Those are all valid reasons, but to how many sites across the web would they apply? Not many, I think. The kinds of sites that I do see getting custom CMS treatment tend to be of the garden variety business web sites. You know the kind, less than 100 pages, typical online brochures with a home page, about us, products/services, contact, TOS/privacy policy page and not much more.

These are the sites that clearly do NOT need a custom CMS. Yet time and time again, I see business owners that don’t know any better, and they end up with a poorly performing site (especially from an SEO perspective). To give an example, one custom CMS I worked with didn’t even provide the ability to change title tags, meta descriptions, or URLs (all things that are easily done in WordPress, for example).

So, if you’re redesigning your site, here are some things to keep in mind if your design company is pushing a custom CMS:

  • They lock you in – anytime you need an update to the system, you have to go to them. Those updates can get pretty expensive (good for your design company, bad for you).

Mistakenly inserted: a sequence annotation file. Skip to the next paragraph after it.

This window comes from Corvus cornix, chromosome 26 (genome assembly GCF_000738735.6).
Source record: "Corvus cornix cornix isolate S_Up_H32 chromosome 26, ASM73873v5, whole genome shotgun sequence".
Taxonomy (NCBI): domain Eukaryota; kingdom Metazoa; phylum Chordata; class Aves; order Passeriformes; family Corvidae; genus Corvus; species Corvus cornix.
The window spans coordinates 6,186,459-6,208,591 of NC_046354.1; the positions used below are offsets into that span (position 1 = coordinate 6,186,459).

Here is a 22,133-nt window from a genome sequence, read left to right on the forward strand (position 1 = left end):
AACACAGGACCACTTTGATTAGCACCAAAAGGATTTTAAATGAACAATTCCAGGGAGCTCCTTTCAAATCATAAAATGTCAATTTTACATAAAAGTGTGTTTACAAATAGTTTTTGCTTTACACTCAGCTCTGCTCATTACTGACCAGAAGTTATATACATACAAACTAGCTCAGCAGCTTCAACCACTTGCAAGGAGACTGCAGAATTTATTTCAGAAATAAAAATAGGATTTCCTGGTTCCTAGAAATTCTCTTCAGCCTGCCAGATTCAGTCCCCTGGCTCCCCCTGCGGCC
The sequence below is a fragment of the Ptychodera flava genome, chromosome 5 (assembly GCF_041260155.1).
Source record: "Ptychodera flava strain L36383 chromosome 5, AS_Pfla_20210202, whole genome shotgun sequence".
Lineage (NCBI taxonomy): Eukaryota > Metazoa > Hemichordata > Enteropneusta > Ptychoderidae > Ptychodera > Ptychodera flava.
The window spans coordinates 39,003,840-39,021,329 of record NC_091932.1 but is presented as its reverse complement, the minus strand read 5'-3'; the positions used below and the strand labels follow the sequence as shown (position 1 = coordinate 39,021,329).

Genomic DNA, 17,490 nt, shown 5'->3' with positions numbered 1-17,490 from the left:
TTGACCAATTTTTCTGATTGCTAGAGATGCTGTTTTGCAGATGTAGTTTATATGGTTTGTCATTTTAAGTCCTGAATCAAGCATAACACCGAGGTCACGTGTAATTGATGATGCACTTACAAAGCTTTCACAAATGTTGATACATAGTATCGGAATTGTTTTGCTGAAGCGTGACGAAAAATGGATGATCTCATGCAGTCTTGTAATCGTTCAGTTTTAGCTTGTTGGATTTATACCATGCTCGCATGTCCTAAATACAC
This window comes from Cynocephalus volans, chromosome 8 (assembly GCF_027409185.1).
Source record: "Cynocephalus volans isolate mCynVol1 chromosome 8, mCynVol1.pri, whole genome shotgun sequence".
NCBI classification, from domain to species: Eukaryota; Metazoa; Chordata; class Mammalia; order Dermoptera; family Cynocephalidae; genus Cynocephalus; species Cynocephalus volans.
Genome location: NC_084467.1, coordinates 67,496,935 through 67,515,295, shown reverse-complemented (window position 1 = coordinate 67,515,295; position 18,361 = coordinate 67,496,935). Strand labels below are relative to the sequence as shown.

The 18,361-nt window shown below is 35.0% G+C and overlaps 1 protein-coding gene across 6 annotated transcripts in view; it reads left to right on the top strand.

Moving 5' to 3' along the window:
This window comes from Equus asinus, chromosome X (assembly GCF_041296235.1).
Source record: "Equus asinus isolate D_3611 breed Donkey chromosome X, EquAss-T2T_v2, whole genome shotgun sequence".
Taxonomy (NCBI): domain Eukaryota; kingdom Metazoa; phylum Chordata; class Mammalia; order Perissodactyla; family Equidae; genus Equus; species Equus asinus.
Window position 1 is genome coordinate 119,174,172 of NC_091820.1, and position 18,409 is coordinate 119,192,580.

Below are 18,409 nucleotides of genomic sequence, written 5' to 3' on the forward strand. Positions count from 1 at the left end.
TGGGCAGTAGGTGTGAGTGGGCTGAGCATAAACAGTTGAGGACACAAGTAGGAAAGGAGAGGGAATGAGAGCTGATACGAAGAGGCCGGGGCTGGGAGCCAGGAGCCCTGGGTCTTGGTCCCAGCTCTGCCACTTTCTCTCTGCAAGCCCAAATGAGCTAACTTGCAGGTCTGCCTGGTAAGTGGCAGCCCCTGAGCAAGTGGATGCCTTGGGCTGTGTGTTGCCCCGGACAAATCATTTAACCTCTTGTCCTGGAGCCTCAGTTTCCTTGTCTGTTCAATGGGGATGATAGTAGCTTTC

• Bugs – if they’re building the CMS from scratch, there will be bugs. Are they willing to fix those? For free? For how long?
  • Fit and Finish – your brand new custom CMS will not be as polished in terms of look and feel or usability, because it hasn’t undergone multiple updates that pass through hundreds of developers with feedback from thousands.
  • Functionality – they may not include critical functionality (like the ability to write custom title tags and meta descriptions for each page, custom URLs, etc.). Even worse, they may charge you extra for this functionality and call it an “SEO package.” Don’t get me started on that one.